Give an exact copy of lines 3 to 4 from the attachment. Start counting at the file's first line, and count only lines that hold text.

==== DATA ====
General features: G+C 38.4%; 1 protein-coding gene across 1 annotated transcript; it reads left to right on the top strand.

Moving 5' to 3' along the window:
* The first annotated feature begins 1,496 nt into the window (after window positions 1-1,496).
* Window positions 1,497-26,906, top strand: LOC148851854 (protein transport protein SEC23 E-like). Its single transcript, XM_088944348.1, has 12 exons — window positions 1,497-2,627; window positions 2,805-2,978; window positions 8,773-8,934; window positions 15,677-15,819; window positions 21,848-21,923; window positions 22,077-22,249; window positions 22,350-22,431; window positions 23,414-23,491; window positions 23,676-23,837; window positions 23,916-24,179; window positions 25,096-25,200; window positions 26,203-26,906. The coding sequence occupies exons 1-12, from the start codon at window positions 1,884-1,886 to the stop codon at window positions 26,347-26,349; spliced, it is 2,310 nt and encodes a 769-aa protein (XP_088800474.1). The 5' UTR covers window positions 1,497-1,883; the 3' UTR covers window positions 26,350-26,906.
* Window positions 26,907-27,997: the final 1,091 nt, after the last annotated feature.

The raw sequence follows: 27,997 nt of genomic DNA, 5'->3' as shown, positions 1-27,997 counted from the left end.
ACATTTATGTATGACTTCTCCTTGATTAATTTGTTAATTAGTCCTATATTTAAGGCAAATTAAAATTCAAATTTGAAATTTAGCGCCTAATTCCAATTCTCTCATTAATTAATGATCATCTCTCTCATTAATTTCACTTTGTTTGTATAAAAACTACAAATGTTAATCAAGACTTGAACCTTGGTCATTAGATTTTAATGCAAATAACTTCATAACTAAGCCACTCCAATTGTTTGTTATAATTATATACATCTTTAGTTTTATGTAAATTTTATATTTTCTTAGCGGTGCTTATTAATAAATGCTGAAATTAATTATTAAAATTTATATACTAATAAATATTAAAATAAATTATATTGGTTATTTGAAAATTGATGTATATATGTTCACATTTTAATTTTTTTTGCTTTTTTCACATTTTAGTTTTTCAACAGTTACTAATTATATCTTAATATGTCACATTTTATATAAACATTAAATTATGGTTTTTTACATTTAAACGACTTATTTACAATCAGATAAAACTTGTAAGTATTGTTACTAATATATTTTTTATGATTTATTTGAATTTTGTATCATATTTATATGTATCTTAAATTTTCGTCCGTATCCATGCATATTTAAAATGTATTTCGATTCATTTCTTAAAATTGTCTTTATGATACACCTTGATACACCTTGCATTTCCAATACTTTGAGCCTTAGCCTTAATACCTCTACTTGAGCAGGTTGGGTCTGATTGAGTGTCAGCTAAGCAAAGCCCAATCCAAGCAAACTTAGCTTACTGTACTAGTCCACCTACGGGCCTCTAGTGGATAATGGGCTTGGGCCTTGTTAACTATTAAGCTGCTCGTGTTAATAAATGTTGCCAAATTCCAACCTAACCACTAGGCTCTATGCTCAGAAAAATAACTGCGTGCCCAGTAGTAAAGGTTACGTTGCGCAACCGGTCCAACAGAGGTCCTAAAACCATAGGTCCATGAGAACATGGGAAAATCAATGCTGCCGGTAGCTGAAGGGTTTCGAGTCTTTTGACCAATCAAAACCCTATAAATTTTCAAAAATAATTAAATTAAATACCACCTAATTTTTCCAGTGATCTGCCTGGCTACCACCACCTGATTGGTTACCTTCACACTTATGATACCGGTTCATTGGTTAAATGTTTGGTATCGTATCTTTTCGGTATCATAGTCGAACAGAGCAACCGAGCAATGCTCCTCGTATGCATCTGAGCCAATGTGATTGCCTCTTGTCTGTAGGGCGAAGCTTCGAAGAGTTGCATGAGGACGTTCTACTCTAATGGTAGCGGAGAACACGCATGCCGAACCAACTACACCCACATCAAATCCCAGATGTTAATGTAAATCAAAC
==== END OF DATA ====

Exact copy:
* The first annotated feature begins 1,496 nt into the window (after window positions 1-1,496).
* Window positions 1,497-26,906, top strand: LOC148851854 (protein transport protein SEC23 E-like). Its single transcript, XM_088944348.1, has 12 exons — window positions 1,497-2,627; window positions 2,805-2,978; window positions 8,773-8,934; window positions 15,677-15,819; window positions 21,848-21,923; window positions 22,077-22,249; window positions 22,350-22,431; window positions 23,414-23,491; window positions 23,676-23,837; window positions 23,916-24,179; window positions 25,096-25,200; window positions 26,203-26,906. The coding sequence occupies exons 1-12, from the start codon at window positions 1,884-1,886 to the stop codon at window positions 26,347-26,349; spliced, it is 2,310 nt and encodes a 769-aa protein (XP_088800474.1). The 5' UTR covers window positions 1,497-1,883; the 3' UTR covers window positions 26,350-26,906.